Both Quest and Villager were manufactured in Ford’s Avon Lake, Ohio plant, and thanks to Ford’s ownership of the factory, more Villagers were produced than Quests in their debut year. 109,000 Villagers reached customers; while this was a quarter of combined Caravan/Voyager sales, Lincoln-Mercury dealers must have been mighty pleased that they finally had a minivan.
In just a few years though, the market changed. Minivans were arriving with sliding doors on both sides, such as the new GM vans. The completely redesigned Mopar minivans were much larger, with even the SWB variants offering 20 more cubic feet of interior space. Even Ford’s own Windstar had reached the market, and despite reliability issues that would soon become apparent, was a modern, spacious minivan. The Quest/Villager’s strongest suit was its nimble handling, but that seemed less of a priority for most minivan buyers. Unfortunately, I couldn’t find sales figures for the Quest/Villager beyond the first year tally, but it’s fair to say the Mopar vans, the Windstar, and likely the GM vans and the Toyota Sienna all handily outsold the two vans annually.
For 1999, the Quest/Villager were redesigned. They were lengthened by 5 inches, and Nissan’s VG33 V6 replaced the old 3.0 mill; horsepower was up to 171, with 200 ft-lbs of torque. The twins were now a bit curvier, and more stylistically differentiated. The biggest news was the arrival of a second sliding door (Ford’s Windstar also gained a door in 1999). The Villager lost its flagship Nautica trim, and now came in base, Sport and Estate trims. The latter was just as much of a fashion victim as the white/blue or blue/white Nauticas, as it came standard with gold cladding.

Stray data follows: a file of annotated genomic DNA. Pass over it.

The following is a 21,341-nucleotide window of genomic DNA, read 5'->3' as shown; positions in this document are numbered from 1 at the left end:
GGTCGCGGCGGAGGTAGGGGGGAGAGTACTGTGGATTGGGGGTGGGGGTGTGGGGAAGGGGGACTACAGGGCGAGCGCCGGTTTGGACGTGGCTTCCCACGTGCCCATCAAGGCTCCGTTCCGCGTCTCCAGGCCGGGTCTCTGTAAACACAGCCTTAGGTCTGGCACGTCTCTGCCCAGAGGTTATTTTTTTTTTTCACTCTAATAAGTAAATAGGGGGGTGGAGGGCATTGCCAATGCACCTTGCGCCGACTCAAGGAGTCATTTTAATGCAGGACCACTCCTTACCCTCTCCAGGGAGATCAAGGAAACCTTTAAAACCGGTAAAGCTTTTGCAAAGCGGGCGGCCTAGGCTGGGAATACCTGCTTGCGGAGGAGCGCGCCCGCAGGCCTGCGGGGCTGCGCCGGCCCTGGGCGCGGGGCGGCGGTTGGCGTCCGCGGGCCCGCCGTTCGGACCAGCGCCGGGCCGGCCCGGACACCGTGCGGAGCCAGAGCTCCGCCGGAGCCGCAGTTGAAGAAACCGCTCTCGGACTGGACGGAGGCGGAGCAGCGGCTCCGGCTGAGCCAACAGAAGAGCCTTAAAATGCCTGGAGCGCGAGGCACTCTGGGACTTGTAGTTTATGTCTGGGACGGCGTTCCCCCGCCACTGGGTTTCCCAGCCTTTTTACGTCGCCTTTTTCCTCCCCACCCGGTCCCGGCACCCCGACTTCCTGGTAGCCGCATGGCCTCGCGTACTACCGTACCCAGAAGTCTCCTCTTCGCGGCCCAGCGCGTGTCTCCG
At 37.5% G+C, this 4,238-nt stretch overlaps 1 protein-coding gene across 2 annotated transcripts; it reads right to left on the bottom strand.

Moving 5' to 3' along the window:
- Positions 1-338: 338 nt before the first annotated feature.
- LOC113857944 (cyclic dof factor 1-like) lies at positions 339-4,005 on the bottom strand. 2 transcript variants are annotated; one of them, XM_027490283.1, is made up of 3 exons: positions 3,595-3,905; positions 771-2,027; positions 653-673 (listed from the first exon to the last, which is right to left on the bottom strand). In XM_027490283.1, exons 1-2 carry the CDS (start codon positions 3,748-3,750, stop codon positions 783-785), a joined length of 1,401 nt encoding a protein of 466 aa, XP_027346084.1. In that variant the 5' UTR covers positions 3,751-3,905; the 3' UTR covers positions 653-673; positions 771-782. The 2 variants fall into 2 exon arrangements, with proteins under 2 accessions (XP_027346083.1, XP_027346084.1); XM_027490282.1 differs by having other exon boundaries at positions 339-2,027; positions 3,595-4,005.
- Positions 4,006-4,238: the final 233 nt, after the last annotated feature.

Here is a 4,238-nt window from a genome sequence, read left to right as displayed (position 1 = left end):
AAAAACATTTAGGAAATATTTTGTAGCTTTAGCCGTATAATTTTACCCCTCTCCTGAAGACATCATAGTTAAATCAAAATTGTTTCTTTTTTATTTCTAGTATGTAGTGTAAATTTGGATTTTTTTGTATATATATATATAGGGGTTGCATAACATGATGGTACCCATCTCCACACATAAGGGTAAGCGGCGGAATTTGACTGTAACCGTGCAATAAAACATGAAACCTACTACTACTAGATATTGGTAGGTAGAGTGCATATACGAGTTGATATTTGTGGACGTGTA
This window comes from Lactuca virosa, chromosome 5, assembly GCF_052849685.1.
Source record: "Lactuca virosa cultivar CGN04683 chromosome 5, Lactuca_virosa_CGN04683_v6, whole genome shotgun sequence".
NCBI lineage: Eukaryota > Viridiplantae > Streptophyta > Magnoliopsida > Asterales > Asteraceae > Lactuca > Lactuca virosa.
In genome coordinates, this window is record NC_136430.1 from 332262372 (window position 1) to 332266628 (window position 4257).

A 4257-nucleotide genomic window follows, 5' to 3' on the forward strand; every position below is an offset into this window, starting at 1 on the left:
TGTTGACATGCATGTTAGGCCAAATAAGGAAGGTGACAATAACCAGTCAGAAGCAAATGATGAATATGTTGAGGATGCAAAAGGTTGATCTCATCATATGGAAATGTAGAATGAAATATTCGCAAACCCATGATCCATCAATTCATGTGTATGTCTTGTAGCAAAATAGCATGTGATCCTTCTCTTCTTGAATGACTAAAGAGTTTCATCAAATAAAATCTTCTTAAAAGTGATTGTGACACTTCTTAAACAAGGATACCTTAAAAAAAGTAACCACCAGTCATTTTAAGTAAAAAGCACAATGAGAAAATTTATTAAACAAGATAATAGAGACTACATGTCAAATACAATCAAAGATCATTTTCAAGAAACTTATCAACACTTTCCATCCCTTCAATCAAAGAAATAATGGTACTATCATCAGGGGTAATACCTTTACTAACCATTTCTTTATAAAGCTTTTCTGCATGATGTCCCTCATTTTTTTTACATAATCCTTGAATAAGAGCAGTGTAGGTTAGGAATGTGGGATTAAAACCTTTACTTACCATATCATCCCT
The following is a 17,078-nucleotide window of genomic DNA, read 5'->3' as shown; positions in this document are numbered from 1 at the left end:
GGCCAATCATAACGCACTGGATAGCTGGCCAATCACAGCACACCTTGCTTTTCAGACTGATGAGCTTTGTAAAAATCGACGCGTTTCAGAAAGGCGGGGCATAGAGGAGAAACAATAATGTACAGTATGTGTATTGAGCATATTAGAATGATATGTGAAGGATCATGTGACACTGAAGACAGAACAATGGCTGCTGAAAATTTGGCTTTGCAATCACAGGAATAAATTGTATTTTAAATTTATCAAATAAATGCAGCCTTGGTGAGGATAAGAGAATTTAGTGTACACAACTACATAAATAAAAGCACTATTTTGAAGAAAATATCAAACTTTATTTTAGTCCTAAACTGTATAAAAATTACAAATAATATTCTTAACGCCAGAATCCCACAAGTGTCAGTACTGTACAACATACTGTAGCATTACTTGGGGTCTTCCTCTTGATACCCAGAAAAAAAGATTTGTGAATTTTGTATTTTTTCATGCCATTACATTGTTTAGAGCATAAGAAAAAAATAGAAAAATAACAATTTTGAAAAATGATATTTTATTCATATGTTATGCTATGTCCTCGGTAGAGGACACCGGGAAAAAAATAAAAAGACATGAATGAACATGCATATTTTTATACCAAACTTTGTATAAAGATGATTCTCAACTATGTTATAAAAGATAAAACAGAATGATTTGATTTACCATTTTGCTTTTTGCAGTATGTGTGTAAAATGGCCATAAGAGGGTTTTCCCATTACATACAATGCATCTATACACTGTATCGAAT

But even with its bigger dimensions, extra door and larger engine, the Quest/Villager were still behind. With 4,000 pounds to lug around and 30 fewer horsepower than the Windstar, the 3.3 V6 was overworked. Sales were slipping, and the Villager’s 45k sales figure for 1999 would never be surpassed. Villager sales figures dropped considerably each year, with just 16,442 sold in 2002. Quest’s figures were little better for that year, at 17,480.
The vans were losing their luster with critics, too, with a 2000 Car & Driver comparison test placing the Quest equal last with the Chevrolet Venture. The weak engine and the non-removable third-row were the largest targets of criticism, but C&D had little praise for the Quest’s seats or handling.
The game had changed, and the ‘tweener Quest/Villager twins were no longer relevant. Nissan would develop its own minivan to replace the Quest, and kept the nameplate. Mercury retired the Villager nameplate, dusting off the Monterey name for a rebadged Ford Freestar a few years later. Both replacement vans would again fall short of the Mopar minivans in terms of sales.
These joint-venture vans, though, seem to last. You hear about Mopar vans and Odysseys with bad transmissions, but there’s been no similar horror story spread about the Quest/Villager. That being said, there are still plenty of owners who complain about finicky, expensive parts that fail. Apparently, though, there’s something keeping these van’s values high and something that keeps so many of my hard-working Dominican neighbors from buying other used minivans in such volumes.
Regrettably, the one time I saw a Villager Nautica (or at least I thought it was one), it was very late at night. As you can see, though, I’ve snapped probably one of every trim in both generations. And if I haven’t, I can just walk out my front door now and find whichever is missing.
I’ve seen plenty of different styles, though. Like this Eddie Bauer-esque example.
I’ve even seen lightly modified examples, like this one which looks like it belongs to someone young. On a related note, Washington Heights is pretty lively in the summer time. Hydrants get opened, piragua vendors are on every street corner, and young men open the sliding doors of minivans and blast music out onto the curb. I really enjoy this neighborhood, and it feels very safe as well.